“Ang inyong anak ay hindi Ninyo anak, sila’y mga anak na lalaki at babae ng buhay. Bagama’t nanggaling sa inyong pagmamahal, ngunit hindi ang inyong paniniwala. Mabibigyan niyo ng tahanan ang kanilang katawan ngunit hindi ang kanilang kaluluwa sapagkat ang kanilang kaluluwa ay namamatay sa templo ng kinabukasan na hindi niyo madadalaw kailanman” – Dekada ‘70

A scene from Dekada ’70 (2002), Star Cinema Productions.

Through her matriarch characters, Lualhati Bautista has also imprinted us the idea that we don’t own anyone, not even our children. She values freedom of thinking and expression in various depictions and realizations. This is a really relevant lesson, given that it is a usual Filipino custom over families to turn our children into investments instead of human beings. In addition, she also shows that we cannot shield our children from reality, as it is always where they would learn and go eventually—to the real world.

In Dekada ’70, youth activism plays a huge role in the narrative. Through Amanda, Bautista depicts that parents cannot generally control the thinking of their children, more so suppress even their political and social awakenings. In the story, she depicted the Bartolome brothers’ participation in the socio-political sphere as something that they have a right to do, even if their mother is critically concerned about it. All that a parent could do is guide them and love them. In the end of the day, we are all individuals and we don’t belong to anyone.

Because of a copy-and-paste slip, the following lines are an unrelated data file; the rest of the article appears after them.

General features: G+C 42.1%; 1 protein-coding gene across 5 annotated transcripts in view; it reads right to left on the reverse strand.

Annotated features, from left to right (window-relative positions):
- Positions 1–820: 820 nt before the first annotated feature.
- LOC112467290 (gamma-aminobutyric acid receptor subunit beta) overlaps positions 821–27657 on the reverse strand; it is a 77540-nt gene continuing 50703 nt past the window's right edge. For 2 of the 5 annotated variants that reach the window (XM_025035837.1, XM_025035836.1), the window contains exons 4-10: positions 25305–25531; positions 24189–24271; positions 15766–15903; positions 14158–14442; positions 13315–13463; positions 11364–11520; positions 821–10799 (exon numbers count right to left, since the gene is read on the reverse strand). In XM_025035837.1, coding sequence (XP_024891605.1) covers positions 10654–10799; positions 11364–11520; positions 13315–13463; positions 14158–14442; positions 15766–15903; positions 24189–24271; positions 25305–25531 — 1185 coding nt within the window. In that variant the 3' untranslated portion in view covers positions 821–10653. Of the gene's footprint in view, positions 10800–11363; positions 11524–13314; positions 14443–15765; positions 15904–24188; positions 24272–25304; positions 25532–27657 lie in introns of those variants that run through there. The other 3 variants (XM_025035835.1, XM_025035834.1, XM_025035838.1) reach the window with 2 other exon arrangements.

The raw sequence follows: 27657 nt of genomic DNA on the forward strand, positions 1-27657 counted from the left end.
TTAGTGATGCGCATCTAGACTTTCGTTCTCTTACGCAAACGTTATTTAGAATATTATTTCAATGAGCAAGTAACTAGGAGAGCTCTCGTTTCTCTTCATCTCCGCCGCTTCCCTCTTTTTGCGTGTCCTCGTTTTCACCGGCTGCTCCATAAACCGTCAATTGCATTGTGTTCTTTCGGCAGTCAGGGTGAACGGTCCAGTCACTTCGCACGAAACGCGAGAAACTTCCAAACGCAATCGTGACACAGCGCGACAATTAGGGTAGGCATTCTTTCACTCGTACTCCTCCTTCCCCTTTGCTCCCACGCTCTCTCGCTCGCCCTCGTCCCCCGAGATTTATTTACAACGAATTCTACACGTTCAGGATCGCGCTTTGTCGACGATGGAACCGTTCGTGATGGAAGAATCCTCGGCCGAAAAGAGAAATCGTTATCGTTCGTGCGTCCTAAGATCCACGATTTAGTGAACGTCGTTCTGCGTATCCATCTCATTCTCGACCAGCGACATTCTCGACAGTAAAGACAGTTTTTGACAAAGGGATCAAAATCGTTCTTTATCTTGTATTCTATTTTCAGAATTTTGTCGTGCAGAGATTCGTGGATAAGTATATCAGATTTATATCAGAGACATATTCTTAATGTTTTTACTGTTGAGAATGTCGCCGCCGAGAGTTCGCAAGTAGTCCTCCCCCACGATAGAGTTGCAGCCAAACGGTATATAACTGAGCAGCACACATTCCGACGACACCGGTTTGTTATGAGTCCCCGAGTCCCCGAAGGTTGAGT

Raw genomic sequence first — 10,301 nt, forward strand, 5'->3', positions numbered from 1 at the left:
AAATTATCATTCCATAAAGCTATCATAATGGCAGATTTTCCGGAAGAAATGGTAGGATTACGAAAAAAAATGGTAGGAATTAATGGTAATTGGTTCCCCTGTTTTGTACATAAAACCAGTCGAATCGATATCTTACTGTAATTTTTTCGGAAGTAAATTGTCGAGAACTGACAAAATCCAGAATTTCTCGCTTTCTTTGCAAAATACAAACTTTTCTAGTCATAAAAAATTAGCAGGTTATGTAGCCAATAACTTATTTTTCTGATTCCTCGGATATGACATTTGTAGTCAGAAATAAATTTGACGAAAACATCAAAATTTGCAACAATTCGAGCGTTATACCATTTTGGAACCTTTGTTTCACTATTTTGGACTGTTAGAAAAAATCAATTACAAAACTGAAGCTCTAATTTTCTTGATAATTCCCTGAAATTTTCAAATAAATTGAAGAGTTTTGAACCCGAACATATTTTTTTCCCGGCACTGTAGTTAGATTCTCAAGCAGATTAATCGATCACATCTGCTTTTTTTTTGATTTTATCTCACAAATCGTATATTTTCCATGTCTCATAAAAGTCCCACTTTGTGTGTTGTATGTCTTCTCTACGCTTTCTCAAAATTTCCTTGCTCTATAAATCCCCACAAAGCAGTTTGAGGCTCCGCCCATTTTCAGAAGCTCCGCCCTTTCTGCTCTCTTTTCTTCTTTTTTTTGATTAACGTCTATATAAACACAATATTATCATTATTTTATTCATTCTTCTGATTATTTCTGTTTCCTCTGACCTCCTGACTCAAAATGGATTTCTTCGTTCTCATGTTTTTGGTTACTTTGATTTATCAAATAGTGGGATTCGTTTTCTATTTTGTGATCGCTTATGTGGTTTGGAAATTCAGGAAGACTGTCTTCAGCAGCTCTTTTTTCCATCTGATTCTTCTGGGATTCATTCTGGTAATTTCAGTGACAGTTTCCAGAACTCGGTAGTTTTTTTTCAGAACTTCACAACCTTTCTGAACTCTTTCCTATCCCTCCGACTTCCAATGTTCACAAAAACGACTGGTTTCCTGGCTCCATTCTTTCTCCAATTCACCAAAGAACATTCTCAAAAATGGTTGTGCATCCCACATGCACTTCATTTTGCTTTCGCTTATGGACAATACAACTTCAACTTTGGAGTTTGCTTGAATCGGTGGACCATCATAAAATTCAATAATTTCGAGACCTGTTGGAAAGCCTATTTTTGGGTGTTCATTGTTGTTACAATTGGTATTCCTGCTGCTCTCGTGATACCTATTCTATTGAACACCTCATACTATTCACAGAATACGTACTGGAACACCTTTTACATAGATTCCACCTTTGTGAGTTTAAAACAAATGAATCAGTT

Forget the standards, it doesn’t matter if you’re old

“Sino ang may sabi na may ipinagkaiba ang damdamin ng isang sisenta’y singko sa isang disisais? Walang pinagkaiba yan, magkasingtalim lang ang damdamin niyan ng pagkabigo, magkasingdami ang luhang ititigis sa kamatayan ng kanyang pag-asa.” – Sixty in the City

Filipino women of all ages will find much to identify with the characters of Lualhati Bautista’s Sixty in the City. The novel combats ageism in its full glory. It is written as it is in conversational Filipino and within a milieu as familiar as one’s neighborhood. It details the story of three women of age, in a society that, despite rapid tech changes, remains nailed to unchanging expectations about women when they approach the twilight years.

Bautista, with his feminist instincts in writing, comprehensively defies stereotypes for older women, and successfully acknowledges their sexual needs. She airs a big bellow of ‘so what if you’re old!’—proudly and righteously so. The novel depicts how fertility, good looks and youth continue to be the impossibly narrow yardstick by which most women are measured. Fortunately, Bautista’s women are fighters and doers who cheerfully break through life’s rigid parameters.

Who could even forget this iconic line: “Ang buhay ay hindi nagsisimula pagtuntong ng sisenta. Nagsisimula ito sa bawat ngiti ng umaga.”

Forgetting means disrespecting history